It’s funny until someone loses an eye

The new University Theatre production relies on the audience seeing what the actors can’t

Katrina Wilber

The play is set in the 1960s, a time when old values and traditions collided head-on with new fashions and ideas.

A lot of the characters end up colliding, too.

“Black Comedy,” directed by Joel Sass and Luverne Seifert, opens Friday at the Rarig Center.

Written in 1965 by British playwright Peter Shaffer, “Black Comedy” is a dinner party in a London apartment gone horribly, yet hilariously, wrong.

The party’s going fine, just fine, when, alas and alack, the lights go out, and the fun begins. The characters act as if they’re in the dark, but the audience still sees everything, because the stage lights are really still on.

Kelsey Ann Olson portrays Clea, the ex-girlfriend of a character who is now engaged to another woman.

While the idea of an old flame who just can’t let go and shows up at inappropriate times isn’t a new one in theater, the actors had to learn a whole new way of performing in a play in which light is dark and dark is light.

“At the first rehearsal, Joel blindfolded us and put us up on stage to sort through a series of pathways he’d made,” Olson said. “He put rope all over the stage and put furniture over that so we had to make our own paths.”

This method taught the actors how to move in the dark and get those motions into their bodies so they could translate that onto the stage when the lights were on.

Putting a bunch of blindfolded actors on stage with a bunch of furniture, though, is always a risky move. “Of course, really silly things happened,” Olson said. “People got grabbed in the wrong places, we tripped and we fell. We’ve broken every piece of furniture too.”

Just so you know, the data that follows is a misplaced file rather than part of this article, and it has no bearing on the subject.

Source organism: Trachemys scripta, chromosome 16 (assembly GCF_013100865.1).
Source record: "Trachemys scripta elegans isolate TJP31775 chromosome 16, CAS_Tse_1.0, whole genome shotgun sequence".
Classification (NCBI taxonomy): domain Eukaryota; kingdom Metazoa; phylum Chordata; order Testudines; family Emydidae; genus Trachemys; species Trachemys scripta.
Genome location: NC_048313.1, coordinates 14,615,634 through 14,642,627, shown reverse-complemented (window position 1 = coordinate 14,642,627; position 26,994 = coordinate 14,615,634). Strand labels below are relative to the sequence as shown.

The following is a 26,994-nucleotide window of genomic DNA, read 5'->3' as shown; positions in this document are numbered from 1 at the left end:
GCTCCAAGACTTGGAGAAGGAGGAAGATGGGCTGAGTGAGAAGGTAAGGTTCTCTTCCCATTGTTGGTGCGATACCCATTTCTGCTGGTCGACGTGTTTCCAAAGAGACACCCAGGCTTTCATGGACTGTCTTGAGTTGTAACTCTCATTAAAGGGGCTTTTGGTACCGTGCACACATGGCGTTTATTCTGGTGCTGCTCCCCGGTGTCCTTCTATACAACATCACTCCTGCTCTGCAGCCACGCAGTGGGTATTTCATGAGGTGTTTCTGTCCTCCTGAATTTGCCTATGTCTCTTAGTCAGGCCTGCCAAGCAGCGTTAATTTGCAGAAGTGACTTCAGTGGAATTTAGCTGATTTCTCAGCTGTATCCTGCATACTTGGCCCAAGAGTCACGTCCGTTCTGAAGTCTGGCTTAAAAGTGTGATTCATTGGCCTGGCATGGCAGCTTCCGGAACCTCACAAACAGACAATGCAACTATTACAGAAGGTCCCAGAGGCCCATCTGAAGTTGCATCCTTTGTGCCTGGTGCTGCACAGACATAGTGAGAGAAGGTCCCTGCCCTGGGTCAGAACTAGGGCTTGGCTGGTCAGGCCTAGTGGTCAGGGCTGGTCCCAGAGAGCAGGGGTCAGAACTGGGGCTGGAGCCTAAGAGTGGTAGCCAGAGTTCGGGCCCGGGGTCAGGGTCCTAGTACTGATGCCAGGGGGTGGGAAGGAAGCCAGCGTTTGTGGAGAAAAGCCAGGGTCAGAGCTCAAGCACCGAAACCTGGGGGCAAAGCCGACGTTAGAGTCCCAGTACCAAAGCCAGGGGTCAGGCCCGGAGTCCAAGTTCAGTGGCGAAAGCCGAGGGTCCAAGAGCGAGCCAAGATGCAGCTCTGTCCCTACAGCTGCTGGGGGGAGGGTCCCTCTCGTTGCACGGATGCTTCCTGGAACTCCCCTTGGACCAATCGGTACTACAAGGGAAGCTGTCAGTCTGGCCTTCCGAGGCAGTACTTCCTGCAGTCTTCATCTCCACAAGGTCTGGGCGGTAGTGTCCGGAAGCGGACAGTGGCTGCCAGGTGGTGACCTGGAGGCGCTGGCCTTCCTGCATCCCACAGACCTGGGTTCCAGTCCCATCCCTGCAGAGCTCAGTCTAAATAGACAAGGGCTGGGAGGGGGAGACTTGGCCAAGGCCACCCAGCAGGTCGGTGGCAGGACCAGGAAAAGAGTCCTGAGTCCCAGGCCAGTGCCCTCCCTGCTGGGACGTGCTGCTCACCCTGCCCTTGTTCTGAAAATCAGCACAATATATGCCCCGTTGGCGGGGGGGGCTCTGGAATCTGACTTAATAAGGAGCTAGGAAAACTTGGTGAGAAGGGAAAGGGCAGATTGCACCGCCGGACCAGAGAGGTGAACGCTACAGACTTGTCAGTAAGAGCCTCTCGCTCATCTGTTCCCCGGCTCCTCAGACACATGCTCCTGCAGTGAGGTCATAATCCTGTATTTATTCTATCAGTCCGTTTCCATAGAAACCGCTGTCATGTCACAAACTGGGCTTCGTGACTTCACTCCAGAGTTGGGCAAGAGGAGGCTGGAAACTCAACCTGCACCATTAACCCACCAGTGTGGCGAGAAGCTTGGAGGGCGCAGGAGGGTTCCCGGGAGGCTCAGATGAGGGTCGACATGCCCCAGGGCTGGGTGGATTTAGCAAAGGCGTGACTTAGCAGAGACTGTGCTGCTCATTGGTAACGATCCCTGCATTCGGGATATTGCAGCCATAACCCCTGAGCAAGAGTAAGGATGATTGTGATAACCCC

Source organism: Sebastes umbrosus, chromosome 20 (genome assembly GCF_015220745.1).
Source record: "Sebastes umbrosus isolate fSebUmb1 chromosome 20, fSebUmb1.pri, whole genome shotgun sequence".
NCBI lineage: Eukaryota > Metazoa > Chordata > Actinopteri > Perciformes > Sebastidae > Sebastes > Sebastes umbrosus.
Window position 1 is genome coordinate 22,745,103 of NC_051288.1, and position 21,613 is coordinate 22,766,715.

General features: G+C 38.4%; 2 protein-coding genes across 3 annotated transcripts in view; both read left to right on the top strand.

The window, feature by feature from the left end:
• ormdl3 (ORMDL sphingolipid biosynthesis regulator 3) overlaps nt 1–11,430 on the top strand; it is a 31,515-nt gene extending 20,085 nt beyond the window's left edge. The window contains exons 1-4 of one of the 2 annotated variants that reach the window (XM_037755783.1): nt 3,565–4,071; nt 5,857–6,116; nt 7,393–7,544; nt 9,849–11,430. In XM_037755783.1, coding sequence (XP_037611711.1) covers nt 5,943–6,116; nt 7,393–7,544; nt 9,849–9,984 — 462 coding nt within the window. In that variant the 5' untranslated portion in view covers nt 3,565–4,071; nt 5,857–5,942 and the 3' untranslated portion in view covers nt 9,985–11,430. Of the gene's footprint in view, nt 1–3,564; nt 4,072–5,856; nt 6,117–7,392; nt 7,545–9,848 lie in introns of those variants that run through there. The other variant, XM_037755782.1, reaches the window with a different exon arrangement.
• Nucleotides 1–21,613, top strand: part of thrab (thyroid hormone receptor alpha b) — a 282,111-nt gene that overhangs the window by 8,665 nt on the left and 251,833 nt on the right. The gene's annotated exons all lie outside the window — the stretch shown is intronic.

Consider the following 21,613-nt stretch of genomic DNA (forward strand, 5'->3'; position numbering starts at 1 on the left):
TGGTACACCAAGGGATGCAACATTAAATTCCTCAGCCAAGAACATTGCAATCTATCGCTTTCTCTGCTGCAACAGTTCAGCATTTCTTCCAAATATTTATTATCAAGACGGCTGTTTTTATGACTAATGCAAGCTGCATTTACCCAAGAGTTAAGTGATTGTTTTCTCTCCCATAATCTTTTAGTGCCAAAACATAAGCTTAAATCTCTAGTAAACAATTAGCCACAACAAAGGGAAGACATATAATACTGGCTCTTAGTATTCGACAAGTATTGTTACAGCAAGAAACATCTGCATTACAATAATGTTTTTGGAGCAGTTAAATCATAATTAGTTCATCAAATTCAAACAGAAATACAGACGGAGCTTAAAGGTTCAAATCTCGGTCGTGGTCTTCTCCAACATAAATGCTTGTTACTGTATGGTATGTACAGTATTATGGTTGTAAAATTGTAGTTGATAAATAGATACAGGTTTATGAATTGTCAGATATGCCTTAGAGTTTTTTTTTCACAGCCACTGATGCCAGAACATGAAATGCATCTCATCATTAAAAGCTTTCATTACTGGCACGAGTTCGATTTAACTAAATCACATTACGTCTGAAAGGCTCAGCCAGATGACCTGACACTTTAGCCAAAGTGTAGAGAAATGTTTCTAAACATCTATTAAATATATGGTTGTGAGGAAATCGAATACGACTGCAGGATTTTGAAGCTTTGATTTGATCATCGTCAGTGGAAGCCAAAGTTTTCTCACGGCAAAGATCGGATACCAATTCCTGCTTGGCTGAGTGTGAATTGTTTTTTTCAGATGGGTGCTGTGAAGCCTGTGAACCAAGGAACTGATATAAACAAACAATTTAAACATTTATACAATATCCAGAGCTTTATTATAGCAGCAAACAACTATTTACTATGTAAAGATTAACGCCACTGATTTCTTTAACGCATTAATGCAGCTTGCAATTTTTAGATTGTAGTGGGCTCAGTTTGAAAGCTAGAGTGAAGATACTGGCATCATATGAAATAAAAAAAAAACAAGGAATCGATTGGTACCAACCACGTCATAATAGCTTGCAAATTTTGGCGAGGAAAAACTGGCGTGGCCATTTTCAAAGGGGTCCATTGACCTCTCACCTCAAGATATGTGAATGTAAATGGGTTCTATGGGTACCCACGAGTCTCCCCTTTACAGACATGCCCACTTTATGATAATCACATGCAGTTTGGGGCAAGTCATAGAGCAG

One blindfolded actor required stitches after he fell and split his lip.

Besides doing their best to keep their bodies intact and injury-free for the duration of the production, the actors had to learn one of four different dialects.

Dramaturge Brian Wene, who also ended up as the voice coach, used compact discs, tapes and a lot of trial and error to get the actors to speak in believable accents.

“No one’s professed to having any formal dialect coaching,” he said, “and we’ve got characters in a standard British accent, a few from the North Country, one with a little hint of Cockney and a couple of characters with German accents.”

The variety of accents and the idea of a “shtick” are classic examples of British farce.

The “shtick” in “Black Comedy” is the lighting, or lack thereof. The lighting stays the same throughout most of the show, which makes it difficult to keep the show going when there aren’t precise scene changes.

Farcical plays are known for impossible plots and exaggerated characters. “These plays are often social commentaries on the times,” Wene said. “That’s one of the catches.”

The characters in farcical plays often deviate from the norm, and the plays usually focus on ridiculous happenings that make people laugh instead of basing the actions around the actors in a sensible, level-headed manner.

First produced in 1965, “Black Comedy,” and its use of the always-entertaining mistaken identities, is based on a Chinese Theatre show, but Shaffer updated it to the hip and happenin’ 1960s.

The characters might be in the dark, but it’s in the dark where their personal secrets are revealed.

” ‘Black Comedy’ is a farce that verges on the slapstick,” Wene started to say before Olson interrupted.

” ‘Verges on the slapstick’?” she said with a grin. “We crossed that line a long time ago.”

“Black Comedy”
When: 8 p.m. Friday and Saturday, 2 p.m. Sunday, 7:30 p.m. Nov. 18, ASL performance at 8 p.m. Nov. 20 and at 2 p.m. Nov. 21
Where: Whiting Proscenium Theater at Rarig Center, 330 21st Ave. S.
Cost: $8-14
Contact: (612) 624-2345